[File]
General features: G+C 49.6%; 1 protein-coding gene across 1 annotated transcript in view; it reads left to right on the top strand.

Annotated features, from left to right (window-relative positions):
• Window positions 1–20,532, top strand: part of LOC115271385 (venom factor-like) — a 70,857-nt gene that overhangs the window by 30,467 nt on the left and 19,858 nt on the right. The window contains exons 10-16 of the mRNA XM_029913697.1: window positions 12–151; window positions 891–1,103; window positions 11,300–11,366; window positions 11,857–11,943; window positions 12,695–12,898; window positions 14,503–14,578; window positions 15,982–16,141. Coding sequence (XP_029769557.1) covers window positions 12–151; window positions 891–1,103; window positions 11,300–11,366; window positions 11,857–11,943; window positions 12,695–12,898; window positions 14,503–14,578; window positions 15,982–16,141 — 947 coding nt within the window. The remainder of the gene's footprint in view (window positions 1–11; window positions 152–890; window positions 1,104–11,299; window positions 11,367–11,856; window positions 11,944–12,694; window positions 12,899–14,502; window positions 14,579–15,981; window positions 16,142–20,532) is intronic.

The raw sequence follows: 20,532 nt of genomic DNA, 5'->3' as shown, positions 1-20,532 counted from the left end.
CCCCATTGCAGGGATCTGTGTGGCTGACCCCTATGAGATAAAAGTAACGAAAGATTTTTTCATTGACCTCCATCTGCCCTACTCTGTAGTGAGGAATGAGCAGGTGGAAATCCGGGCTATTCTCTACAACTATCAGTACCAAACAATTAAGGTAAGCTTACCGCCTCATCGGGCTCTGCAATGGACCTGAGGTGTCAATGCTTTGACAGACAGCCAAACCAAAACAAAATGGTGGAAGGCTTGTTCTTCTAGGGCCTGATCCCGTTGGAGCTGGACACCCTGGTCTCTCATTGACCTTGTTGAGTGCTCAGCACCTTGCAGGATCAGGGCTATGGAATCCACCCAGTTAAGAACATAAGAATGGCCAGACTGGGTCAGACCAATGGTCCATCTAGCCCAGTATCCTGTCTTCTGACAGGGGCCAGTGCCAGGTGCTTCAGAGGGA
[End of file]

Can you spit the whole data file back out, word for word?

General features: G+C 49.6%; 1 protein-coding gene across 1 annotated transcript in view; it reads left to right on the top strand.

Annotated features, from left to right (window-relative positions):
• Window positions 1–20,532, top strand: part of LOC115271385 (venom factor-like) — a 70,857-nt gene that overhangs the window by 30,467 nt on the left and 19,858 nt on the right. The window contains exons 10-16 of the mRNA XM_029913697.1: window positions 12–151; window positions 891–1,103; window positions 11,300–11,366; window positions 11,857–11,943; window positions 12,695–12,898; window positions 14,503–14,578; window positions 15,982–16,141. Coding sequence (XP_029769557.1) covers window positions 12–151; window positions 891–1,103; window positions 11,300–11,366; window positions 11,857–11,943; window positions 12,695–12,898; window positions 14,503–14,578; window positions 15,982–16,141 — 947 coding nt within the window. The remainder of the gene's footprint in view (window positions 1–11; window positions 152–890; window positions 1,104–11,299; window positions 11,367–11,856; window positions 11,944–12,694; window positions 12,899–14,502; window positions 14,579–15,981; window positions 16,142–20,532) is intronic.

The raw sequence follows: 20,532 nt of genomic DNA, 5'->3' as shown, positions 1-20,532 counted from the left end.
CCCCATTGCAGGGATCTGTGTGGCTGACCCCTATGAGATAAAAGTAACGAAAGATTTTTTCATTGACCTCCATCTGCCCTACTCTGTAGTGAGGAATGAGCAGGTGGAAATCCGGGCTATTCTCTACAACTATCAGTACCAAACAATTAAGGTAAGCTTACCGCCTCATCGGGCTCTGCAATGGACCTGAGGTGTCAATGCTTTGACAGACAGCCAAACCAAAACAAAATGGTGGAAGGCTTGTTCTTCTAGGGCCTGATCCCGTTGGAGCTGGACACCCTGGTCTCTCATTGACCTTGTTGAGTGCTCAGCACCTTGCAGGATCAGGGCTATGGAATCCACCCAGTTAAGAACATAAGAATGGCCAGACTGGGTCAGACCAATGGTCCATCTAGCCCAGTATCCTGTCTTCTGACAGGGGCCAGTGCCAGGTGCTTCAGAGGGA